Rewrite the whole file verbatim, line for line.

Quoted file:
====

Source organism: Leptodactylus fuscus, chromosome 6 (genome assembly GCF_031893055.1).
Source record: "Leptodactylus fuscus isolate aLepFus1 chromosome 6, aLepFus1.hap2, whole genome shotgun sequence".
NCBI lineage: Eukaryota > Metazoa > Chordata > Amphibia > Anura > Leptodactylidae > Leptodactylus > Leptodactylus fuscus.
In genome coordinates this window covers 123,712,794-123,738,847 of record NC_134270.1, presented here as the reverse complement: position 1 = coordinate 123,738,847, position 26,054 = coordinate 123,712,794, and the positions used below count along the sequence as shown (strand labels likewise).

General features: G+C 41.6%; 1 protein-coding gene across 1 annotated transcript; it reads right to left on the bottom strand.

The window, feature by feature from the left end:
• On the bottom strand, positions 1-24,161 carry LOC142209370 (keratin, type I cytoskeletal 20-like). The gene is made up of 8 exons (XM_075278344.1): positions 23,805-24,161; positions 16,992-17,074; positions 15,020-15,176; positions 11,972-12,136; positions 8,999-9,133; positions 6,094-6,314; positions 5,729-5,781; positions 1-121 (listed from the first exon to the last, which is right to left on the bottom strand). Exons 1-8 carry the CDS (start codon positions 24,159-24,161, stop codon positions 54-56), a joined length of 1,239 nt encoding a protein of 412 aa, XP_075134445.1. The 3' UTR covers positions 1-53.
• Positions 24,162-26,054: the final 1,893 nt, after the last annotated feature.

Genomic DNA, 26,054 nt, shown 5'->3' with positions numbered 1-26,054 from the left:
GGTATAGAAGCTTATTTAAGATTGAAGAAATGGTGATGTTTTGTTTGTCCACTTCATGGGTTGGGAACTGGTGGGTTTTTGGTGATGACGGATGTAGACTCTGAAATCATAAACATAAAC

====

Source organism: Leptodactylus fuscus, chromosome 6 (genome assembly GCF_031893055.1).
Source record: "Leptodactylus fuscus isolate aLepFus1 chromosome 6, aLepFus1.hap2, whole genome shotgun sequence".
NCBI lineage: Eukaryota > Metazoa > Chordata > Amphibia > Anura > Leptodactylidae > Leptodactylus > Leptodactylus fuscus.
In genome coordinates this window covers 123,712,794-123,738,847 of record NC_134270.1, presented here as the reverse complement: position 1 = coordinate 123,738,847, position 26,054 = coordinate 123,712,794, and the positions used below count along the sequence as shown (strand labels likewise).

General features: G+C 41.6%; 1 protein-coding gene across 1 annotated transcript; it reads right to left on the bottom strand.

The window, feature by feature from the left end:
• On the bottom strand, positions 1-24,161 carry LOC142209370 (keratin, type I cytoskeletal 20-like). The gene is made up of 8 exons (XM_075278344.1): positions 23,805-24,161; positions 16,992-17,074; positions 15,020-15,176; positions 11,972-12,136; positions 8,999-9,133; positions 6,094-6,314; positions 5,729-5,781; positions 1-121 (listed from the first exon to the last, which is right to left on the bottom strand). Exons 1-8 carry the CDS (start codon positions 24,159-24,161, stop codon positions 54-56), a joined length of 1,239 nt encoding a protein of 412 aa, XP_075134445.1. The 3' UTR covers positions 1-53.
• Positions 24,162-26,054: the final 1,893 nt, after the last annotated feature.

Genomic DNA, 26,054 nt, shown 5'->3' with positions numbered 1-26,054 from the left:
GGTATAGAAGCTTATTTAAGATTGAAGAAATGGTGATGTTTTGTTTGTCCACTTCATGGGTTGGGAACTGGTGGGTTTTTGGTGATGACGGATGTAGACTCTGAAATCATAAACATAAAC